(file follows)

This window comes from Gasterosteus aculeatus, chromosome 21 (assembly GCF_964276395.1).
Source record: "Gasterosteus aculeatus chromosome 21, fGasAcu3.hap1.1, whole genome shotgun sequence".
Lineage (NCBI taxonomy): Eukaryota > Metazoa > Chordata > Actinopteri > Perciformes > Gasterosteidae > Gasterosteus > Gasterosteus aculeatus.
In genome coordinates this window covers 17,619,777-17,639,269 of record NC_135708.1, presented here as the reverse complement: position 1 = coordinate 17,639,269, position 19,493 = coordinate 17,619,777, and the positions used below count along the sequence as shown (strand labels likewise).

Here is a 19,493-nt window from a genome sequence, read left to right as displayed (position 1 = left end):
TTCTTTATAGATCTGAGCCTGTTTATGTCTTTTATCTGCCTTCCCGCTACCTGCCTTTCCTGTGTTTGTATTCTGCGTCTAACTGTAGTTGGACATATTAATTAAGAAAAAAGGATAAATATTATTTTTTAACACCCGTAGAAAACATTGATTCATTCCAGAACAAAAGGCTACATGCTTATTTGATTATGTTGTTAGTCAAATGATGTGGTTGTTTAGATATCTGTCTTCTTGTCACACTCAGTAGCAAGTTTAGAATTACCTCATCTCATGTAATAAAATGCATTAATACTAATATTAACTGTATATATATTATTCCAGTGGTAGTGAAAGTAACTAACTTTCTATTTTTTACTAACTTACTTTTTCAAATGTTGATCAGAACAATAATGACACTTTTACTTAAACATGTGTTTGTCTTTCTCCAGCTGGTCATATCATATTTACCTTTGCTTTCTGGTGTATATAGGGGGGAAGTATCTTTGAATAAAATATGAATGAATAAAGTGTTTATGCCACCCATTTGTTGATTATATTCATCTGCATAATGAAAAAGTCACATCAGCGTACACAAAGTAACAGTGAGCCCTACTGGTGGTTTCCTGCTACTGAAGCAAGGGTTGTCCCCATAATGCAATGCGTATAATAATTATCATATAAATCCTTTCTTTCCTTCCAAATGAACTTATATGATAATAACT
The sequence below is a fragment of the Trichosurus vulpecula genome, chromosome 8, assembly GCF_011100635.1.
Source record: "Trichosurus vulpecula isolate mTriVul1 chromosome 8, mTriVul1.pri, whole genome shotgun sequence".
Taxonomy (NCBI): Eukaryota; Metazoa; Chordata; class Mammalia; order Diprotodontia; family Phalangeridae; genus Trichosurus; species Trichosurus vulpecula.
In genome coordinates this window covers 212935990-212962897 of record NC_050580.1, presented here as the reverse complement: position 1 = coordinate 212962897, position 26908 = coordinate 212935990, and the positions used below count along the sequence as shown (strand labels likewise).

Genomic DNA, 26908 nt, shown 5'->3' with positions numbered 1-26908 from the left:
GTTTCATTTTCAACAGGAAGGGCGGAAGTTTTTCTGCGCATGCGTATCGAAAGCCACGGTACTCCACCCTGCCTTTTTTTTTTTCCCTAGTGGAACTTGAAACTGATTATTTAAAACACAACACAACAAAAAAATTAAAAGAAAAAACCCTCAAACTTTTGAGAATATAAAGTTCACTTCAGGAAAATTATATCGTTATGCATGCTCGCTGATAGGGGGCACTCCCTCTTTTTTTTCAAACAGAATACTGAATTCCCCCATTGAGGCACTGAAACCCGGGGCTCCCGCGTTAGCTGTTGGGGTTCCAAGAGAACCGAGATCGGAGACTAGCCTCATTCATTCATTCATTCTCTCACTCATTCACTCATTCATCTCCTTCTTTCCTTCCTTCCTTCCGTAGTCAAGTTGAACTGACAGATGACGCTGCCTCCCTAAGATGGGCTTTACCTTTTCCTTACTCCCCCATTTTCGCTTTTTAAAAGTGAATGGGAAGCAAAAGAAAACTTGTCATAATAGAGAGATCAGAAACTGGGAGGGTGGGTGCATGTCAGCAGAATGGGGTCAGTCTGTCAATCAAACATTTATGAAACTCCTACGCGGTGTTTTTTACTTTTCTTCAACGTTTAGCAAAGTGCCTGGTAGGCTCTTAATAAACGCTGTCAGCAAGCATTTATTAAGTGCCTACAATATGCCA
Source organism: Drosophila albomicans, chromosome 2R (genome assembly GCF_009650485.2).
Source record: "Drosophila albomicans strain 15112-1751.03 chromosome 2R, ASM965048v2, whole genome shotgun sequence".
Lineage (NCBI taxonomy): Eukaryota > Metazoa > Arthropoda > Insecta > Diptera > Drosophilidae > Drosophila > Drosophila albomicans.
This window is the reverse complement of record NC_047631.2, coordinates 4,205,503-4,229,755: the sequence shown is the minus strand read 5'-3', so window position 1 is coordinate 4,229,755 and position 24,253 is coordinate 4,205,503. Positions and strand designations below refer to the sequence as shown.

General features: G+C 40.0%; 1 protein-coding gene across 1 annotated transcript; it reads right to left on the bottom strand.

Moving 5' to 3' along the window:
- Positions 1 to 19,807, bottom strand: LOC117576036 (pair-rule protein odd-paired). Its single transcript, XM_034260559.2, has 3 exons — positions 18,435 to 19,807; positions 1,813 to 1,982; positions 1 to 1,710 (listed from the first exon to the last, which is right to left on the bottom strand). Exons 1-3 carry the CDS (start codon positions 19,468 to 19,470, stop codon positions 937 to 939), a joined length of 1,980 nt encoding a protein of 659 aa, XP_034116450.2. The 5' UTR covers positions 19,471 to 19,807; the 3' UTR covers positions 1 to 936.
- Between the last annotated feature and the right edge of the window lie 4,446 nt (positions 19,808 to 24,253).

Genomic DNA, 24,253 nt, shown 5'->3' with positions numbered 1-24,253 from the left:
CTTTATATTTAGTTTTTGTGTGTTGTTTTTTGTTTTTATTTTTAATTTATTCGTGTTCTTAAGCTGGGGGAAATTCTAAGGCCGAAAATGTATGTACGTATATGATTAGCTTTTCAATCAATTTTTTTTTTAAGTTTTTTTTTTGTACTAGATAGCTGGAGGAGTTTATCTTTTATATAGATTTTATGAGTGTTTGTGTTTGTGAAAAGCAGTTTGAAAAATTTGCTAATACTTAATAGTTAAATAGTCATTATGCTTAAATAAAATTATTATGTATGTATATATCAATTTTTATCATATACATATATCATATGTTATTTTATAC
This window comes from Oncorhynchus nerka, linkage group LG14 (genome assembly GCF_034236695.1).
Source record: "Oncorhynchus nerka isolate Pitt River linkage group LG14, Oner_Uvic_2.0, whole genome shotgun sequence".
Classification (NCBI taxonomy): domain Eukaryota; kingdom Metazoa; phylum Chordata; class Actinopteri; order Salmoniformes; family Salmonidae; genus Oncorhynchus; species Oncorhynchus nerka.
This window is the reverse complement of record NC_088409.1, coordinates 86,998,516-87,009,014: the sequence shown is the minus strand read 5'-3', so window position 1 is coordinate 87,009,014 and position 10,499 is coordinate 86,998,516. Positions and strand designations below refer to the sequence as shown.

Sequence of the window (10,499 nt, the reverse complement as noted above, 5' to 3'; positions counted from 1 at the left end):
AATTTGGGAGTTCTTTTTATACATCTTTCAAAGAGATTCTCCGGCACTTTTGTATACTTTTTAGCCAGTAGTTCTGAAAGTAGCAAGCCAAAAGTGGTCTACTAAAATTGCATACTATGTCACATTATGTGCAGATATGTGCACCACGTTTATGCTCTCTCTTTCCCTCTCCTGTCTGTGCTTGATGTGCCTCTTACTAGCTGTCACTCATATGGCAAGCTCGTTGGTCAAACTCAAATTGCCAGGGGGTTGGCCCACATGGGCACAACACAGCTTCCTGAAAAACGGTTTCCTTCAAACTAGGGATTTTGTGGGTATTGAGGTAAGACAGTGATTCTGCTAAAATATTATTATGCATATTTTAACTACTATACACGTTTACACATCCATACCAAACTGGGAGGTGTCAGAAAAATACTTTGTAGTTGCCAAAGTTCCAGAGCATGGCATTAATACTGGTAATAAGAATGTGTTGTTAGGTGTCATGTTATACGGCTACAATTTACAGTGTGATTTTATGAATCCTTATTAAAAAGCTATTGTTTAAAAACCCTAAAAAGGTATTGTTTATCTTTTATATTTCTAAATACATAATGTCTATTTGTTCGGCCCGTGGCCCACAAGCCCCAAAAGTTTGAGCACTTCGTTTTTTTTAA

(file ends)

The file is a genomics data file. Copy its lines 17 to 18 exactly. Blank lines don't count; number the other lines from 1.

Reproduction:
General features: G+C 40.0%; 1 protein-coding gene across 1 annotated transcript; it reads right to left on the bottom strand.

Moving 5' to 3' along the window: